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U.S. Treasuries Fall as Greek Unity Government Saps Demand for Refuge

Treasuries fell after Greek Prime Minister George Papandreou agreed to step down to allow the creation of a unity government and secure international financing, damping demand for the relative safety of U.S. debt.

Benchmark 10-year yields have climbed since touching the lowest level in a month last week when Papandreou canceled a planned referendum on Greece’s bailout package and worked to close an agreement on a new government before his nation runs out of money. The U.S. Treasury Department plans to sell $72 billion of notes over three days this week, beginning with an auction of three-year debt tomorrow.

“To the extent that this rules out some of the Armageddon- type potential like a referendum, it could work to buoy risk and hurt Treasuries,” said Gavin Stacey, chief interest-rate strategist at Barclays Plc in Sydney. “At the margin, it’s positive and therefore detrimental to the Treasury outlook.”

The yield on 10-year notes rose three basis points to 2.06 percent as of as of 6:45 a.m. London time, according to Bloomberg Bond Trader prices. The 2.125 percent securities maturing in August 2021 dropped 7/32, or $2.19 per $1,000 face amount, to 100 19/32. Thirty-year yields climbed three basis points to 3.12 percent. A basis point is 0.01 percentage point.

Japan’s 10-year yield was unchanged at 0.985 percent.

Greece’s Papandreou met with Antonis Samaras, the leader of the main opposition party, and “agreed to form a new government with the aim of leading the country to elections immediately after the implementation of European Council decisions on October 26,” according to an e-mailed statement yesterday from the office of President Karolos Papoulias in Athens.

Treasury Auctions

Both sides will convene again today to decide who will be the head of the administration with a separate meeting to discuss the timeframe and the new government’s mandate, according to the statement.

The U.S. will sell $32 billion of three-year notes tomorrow. The debt yielded 0.39 percent in pre-auction trading, dropping from the 0.544 percent at the prior sale on Oct. 11.

Investors bid for 3.3 times the amount for sale in October, more than the average of 3.21 for the past 10 auctions. Indirect bidders, the category of investors that includes foreign central banks, bought 37.8 percent of the notes compared with 35.7 percent in the prior auction.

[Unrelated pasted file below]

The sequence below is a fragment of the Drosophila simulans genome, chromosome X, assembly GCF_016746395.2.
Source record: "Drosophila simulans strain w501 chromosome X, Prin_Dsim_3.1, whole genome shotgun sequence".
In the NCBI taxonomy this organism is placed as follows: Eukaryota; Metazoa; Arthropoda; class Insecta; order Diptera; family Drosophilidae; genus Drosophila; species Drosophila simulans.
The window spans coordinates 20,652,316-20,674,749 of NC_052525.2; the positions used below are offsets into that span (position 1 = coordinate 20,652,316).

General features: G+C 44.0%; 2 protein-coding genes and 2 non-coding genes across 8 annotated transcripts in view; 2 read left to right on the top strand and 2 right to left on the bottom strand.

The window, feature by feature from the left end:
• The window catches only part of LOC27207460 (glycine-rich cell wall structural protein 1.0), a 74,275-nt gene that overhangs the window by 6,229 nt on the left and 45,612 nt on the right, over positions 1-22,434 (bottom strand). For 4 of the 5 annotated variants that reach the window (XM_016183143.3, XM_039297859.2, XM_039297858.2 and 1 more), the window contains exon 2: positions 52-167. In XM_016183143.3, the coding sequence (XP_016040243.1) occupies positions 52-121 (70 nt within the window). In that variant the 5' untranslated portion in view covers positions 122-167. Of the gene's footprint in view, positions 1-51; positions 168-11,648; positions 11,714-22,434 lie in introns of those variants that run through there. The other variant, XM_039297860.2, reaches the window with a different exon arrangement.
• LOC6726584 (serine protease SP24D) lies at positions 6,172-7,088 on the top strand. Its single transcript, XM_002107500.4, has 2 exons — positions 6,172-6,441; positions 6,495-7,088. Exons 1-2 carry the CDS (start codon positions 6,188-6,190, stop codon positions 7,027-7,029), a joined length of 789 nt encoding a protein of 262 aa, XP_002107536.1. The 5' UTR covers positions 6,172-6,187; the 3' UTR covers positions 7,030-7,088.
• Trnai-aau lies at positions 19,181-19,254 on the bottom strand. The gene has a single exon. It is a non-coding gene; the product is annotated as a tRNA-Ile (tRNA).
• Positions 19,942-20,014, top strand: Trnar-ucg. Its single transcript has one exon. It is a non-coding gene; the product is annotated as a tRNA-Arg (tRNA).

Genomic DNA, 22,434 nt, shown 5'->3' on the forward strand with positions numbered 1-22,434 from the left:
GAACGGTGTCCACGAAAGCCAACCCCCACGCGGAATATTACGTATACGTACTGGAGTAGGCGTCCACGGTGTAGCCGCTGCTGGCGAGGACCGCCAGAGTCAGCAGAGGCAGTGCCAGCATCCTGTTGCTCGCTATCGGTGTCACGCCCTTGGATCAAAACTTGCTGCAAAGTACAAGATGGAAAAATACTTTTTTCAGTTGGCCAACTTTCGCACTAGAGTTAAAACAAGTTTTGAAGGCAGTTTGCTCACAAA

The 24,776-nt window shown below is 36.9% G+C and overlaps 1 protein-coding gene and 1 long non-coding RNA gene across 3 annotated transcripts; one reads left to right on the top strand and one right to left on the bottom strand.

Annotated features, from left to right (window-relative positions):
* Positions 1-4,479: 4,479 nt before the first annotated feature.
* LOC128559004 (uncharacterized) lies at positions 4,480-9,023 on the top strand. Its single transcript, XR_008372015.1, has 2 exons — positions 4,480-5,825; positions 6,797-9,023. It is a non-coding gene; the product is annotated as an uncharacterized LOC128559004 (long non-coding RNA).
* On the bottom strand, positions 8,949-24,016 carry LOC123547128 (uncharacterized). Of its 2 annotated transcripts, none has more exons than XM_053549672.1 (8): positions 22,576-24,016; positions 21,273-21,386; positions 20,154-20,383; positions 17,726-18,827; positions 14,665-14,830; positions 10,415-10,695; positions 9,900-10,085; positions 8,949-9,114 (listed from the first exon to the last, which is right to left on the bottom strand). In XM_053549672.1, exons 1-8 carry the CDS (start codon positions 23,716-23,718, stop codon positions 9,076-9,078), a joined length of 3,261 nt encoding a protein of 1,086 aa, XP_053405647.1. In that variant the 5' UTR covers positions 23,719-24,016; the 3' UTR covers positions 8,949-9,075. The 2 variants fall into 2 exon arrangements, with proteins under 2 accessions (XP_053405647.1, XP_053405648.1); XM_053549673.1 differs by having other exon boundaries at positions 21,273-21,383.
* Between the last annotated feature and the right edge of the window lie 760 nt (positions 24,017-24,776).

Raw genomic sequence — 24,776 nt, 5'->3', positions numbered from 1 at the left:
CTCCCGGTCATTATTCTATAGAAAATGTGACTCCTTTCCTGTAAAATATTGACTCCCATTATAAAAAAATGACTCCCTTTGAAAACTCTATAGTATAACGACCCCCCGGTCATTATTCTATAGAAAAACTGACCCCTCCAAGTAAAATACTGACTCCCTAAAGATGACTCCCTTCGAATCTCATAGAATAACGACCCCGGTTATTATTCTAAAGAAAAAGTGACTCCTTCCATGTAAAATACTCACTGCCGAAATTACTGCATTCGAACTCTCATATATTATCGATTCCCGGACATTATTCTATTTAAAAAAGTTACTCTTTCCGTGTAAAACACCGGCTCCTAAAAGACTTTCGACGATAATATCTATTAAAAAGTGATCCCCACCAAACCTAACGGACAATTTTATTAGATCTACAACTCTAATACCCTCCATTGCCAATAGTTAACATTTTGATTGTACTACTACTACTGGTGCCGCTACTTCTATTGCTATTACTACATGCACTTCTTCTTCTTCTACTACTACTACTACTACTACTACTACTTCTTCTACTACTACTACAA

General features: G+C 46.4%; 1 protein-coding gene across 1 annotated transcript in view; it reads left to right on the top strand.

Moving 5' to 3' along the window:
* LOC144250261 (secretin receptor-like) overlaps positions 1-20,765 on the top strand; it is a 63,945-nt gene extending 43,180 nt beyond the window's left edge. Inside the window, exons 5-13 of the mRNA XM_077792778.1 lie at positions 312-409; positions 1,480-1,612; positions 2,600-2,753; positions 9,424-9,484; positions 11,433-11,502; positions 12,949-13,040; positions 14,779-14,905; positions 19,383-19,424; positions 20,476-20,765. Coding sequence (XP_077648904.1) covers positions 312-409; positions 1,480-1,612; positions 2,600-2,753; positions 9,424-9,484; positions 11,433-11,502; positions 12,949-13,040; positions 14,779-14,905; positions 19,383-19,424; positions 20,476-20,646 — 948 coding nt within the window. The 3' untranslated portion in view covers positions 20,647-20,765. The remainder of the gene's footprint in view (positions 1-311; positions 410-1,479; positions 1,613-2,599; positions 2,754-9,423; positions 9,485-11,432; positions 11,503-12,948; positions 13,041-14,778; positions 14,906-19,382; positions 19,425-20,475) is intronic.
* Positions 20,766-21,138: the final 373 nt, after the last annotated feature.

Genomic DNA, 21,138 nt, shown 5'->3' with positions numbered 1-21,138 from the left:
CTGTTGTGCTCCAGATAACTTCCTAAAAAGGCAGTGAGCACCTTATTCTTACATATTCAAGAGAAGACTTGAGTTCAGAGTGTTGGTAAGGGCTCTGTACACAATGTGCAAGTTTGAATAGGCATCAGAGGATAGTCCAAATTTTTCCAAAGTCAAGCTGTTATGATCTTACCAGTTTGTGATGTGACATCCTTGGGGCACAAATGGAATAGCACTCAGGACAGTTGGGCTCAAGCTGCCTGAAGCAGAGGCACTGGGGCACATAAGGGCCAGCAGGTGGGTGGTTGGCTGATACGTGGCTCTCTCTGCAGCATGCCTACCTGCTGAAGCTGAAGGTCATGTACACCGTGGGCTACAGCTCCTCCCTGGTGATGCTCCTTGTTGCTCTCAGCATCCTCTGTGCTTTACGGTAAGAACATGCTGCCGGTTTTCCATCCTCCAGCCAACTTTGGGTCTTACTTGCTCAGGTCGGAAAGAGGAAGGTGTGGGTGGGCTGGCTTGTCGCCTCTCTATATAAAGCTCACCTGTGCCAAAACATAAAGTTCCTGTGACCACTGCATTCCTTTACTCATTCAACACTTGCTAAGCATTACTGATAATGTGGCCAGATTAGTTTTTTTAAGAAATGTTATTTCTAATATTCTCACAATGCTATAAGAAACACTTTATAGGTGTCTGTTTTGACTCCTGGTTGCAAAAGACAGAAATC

The Treasury is scheduled to sell $24 billion of 10-year notes on Nov. 9 and $16 billion of 30-year bonds on Nov. 10.

Pressure on Berlusconi

Declines in Treasuries were limited as investor attention shifts from Greece toward Italy, where Prime Minister Silvio Berlusconi’s majority is unraveling before a key parliamentary vote tomorrow. Allies are pressuring Berlusconi to step aside after contagion from the region’s debt crisis pushed Italy’s borrowing costs to euro-era records.

“The problem is contagion to Italy which is several times larger than Greece,” said Hideo Shimomura, who helps oversee the equivalent of $79.2 billion in Tokyo as chief fund investor at Mitsubishi UFJ Asset Management Co., a unit of Japan’s biggest publicly traded bank. “Long-term yields all over the world will still be at low levels.”

The median forecast of economists surveyed by Bloomberg News is for Treasury 10-year yields to rise to 2.24 percent by December and 2.35 in the first quarter of 2012.

Jobs Growth

The Federal Reserve plans to buy today $2.25 billion to $2.75 billion of debt maturing from February 2036 to August 2041 under its program to lower borrowing costs.

U.S. employers added the fewest workers in four months, a report Nov. 4 showed, reinforcing Fed Chairman Ben S. Bernanke’s prediction of a “frustratingly slow” recovery. Payrolls rose by a less-than-forecast 80,000, Labor Department data showed.

The number of applications for unemployment insurance payments rose to 400,000 last week from 397,000 in the prior period, according to the median forecast of economists ahead of Labor Department data also due Nov. 10. Claims have averaged 414,000 so far this year.

“The general risk-averse tone and the sense that we’re not going to see much growth is in the price,” said Russell Jones, the Sydney-based global head of debt strategy at Westpac Banking Corp., Australia’s second-largest lender. “Long-term rates in the U.S. are going to stay low for an extended period.”

The MSCI Asia Pacific Index of stocks fell as much as 0.6 percent.

To contact the reporter on this story: Candice Zachariahs in Sydney at czachariahs2@bloomberg.net

To contact the editor responsible for this story: Rocky Swift at rswift5@bloomberg.net

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